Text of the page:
A WTO panel assessing the measures the EU and Airbus have taken to comply with the WTO recommendations has issued its findings. As a result of the panel’s findings, the US should immediately reduce the US$7.5 billion in tariffs that the WTO authorised to the US in October by around US$2 billion. This is the direct result of the panel finding that the loans for the development of the A380 no longer have an impact on Boeing sales and that therefore the value of the lost sales no longer exists.
The US Trade Representative (USTR) now should accept the reality that loans made to Airbus in the early 2000s – for the development of a product that is no longer being sold – do not have an impact on Boeing sales.
The panel also asserts that the amendments already made to the A350 loan agreements are not sufficient to fully align the loans with market conditions. Based on these findings, Airbus would support to appeal this report, as per WTO rules.
In May 2018, the WTO Appellate Body clarified that the EU and Airbus have achieved compliance with respect to the vast majority of measures at issue, but considered that some adjustments were needed to the A380 and A350 loans, or to remedy their market effects. Measures have therefore been taken on both programmes relating to the respective loans of Members States or on the market effects those loans had on Boeing.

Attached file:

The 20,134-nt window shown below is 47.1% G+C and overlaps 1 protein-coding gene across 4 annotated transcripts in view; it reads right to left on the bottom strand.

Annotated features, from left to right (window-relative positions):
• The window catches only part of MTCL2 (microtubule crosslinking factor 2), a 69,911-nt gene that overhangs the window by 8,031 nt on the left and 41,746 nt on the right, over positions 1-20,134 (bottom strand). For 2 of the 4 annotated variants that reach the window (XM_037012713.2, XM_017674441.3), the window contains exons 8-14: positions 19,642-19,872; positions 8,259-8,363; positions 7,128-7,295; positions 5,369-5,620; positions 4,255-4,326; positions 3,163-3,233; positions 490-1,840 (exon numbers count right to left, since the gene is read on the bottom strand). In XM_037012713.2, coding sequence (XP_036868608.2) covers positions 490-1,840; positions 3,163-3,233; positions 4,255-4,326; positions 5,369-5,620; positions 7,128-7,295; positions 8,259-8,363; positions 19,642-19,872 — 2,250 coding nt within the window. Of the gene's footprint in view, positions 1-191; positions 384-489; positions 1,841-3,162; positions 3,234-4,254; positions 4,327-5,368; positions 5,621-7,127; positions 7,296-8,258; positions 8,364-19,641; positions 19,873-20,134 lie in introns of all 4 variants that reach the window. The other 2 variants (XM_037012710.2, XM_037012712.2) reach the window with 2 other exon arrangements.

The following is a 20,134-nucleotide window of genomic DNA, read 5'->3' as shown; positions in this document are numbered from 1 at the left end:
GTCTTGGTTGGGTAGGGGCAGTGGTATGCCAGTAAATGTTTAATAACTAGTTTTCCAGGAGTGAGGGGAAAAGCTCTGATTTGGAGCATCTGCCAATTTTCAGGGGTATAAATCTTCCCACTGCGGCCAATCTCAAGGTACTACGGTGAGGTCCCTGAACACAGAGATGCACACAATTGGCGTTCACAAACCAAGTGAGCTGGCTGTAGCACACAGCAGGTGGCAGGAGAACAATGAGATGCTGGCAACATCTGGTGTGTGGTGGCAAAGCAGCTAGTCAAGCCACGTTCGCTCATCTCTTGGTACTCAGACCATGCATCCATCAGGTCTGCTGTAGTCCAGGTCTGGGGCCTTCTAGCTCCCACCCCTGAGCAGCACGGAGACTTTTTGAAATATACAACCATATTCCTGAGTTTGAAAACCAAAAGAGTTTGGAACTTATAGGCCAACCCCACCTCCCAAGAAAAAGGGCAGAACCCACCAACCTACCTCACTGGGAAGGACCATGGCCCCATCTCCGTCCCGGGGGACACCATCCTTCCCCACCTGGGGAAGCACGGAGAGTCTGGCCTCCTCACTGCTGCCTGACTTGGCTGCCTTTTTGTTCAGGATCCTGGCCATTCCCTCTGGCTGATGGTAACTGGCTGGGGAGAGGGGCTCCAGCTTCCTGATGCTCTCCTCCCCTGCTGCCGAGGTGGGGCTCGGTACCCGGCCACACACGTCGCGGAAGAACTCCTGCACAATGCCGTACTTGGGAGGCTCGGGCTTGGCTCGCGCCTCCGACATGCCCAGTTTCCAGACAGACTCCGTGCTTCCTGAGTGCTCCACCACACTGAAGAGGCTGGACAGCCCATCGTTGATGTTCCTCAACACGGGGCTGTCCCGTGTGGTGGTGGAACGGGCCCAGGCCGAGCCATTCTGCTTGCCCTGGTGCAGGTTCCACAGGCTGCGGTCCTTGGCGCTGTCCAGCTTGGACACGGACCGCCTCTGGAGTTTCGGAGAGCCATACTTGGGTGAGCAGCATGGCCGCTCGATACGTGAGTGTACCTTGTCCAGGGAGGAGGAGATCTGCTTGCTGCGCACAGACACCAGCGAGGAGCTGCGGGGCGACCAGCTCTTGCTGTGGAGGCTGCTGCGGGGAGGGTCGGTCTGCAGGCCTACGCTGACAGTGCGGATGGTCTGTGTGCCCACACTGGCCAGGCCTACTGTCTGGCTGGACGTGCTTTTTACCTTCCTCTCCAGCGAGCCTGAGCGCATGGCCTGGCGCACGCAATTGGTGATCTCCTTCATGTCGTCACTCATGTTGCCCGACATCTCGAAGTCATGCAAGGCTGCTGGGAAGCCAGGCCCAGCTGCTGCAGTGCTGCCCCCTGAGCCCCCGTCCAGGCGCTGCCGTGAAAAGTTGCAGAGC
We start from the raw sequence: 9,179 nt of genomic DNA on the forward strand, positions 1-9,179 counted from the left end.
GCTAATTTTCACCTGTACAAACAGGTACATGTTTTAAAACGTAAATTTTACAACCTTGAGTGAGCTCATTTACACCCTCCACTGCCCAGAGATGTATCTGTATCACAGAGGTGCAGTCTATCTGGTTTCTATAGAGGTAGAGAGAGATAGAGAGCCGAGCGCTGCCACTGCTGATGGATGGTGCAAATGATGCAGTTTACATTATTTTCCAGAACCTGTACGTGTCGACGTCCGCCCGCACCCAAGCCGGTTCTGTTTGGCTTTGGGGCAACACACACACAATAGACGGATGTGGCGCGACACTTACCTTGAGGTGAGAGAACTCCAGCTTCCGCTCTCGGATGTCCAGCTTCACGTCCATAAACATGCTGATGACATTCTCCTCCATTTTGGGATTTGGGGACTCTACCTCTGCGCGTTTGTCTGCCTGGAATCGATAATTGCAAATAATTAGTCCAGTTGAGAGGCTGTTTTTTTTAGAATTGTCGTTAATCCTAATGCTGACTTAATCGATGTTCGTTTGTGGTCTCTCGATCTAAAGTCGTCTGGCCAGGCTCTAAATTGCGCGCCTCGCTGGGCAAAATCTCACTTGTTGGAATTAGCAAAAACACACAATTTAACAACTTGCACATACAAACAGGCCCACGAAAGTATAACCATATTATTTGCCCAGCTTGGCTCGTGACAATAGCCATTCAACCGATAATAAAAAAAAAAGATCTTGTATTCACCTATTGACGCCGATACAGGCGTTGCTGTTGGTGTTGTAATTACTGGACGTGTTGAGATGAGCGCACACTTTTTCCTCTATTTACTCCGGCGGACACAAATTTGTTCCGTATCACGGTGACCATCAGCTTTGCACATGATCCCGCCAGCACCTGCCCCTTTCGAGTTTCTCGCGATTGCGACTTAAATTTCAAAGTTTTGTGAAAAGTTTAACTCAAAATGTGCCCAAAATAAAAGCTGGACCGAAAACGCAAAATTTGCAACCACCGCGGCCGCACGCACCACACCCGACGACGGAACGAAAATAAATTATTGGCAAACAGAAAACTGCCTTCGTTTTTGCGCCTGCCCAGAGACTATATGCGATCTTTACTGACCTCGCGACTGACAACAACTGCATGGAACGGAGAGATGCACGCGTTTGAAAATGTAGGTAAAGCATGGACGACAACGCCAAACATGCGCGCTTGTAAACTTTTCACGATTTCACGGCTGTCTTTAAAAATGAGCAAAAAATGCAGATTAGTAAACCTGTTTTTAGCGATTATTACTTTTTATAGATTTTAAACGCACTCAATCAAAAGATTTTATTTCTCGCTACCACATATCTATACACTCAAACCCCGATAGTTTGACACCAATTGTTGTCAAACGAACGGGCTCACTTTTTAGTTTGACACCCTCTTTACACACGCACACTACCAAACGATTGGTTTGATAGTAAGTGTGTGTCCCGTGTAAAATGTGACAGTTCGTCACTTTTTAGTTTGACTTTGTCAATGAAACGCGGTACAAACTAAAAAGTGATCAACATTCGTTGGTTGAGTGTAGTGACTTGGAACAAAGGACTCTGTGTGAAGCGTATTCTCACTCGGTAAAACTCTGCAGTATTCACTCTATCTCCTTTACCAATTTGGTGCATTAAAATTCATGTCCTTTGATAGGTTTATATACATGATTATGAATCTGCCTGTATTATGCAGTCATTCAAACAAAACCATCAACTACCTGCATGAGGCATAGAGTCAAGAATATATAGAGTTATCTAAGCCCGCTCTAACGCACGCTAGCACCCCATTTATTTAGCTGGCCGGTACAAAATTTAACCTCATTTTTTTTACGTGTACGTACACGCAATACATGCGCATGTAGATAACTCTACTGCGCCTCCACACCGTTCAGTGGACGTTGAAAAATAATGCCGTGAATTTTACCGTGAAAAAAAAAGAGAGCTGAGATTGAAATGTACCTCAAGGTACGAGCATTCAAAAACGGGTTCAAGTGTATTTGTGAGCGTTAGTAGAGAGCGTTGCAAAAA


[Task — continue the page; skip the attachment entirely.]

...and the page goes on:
Airbus remains committed to working with the EU and its member states to comply with the WTO recommendations. With the wide range of additional steps to comply with WTO findings since 2018, the EU and Airbus have demonstrated their willingness to ensure a fair trade environment respecting international trade agreements.
By contrast, the concerned US parties have not taken visible action to address its illegal subsidies, despite the WTO Appellate Body findings in April 2019 that the US had failed to withdraw the subsidies benefiting Boeing, or to remedy their market effects through the 737 MAX, 787 or 777X.
The EU therefore requested the WTO’s authorisation to impose countermeasures on US imports, in line with its estimate of the effects of the US subsidies on Airbus which comes to US$12 billion per year. That decision is expected in the spring of 2020 and would provide the EU authorisation to impose tariffs on imports of US products, including Boeing aircraft.
Airbus continues to encourage the USTR to accept the European Commission’s invitation to engage in meaningful discussions to find a settlement to these disputes. A negotiated settlement is the only way to restore and preserve the free, fair competition and open trade that is essential for an essential and global aviation industry.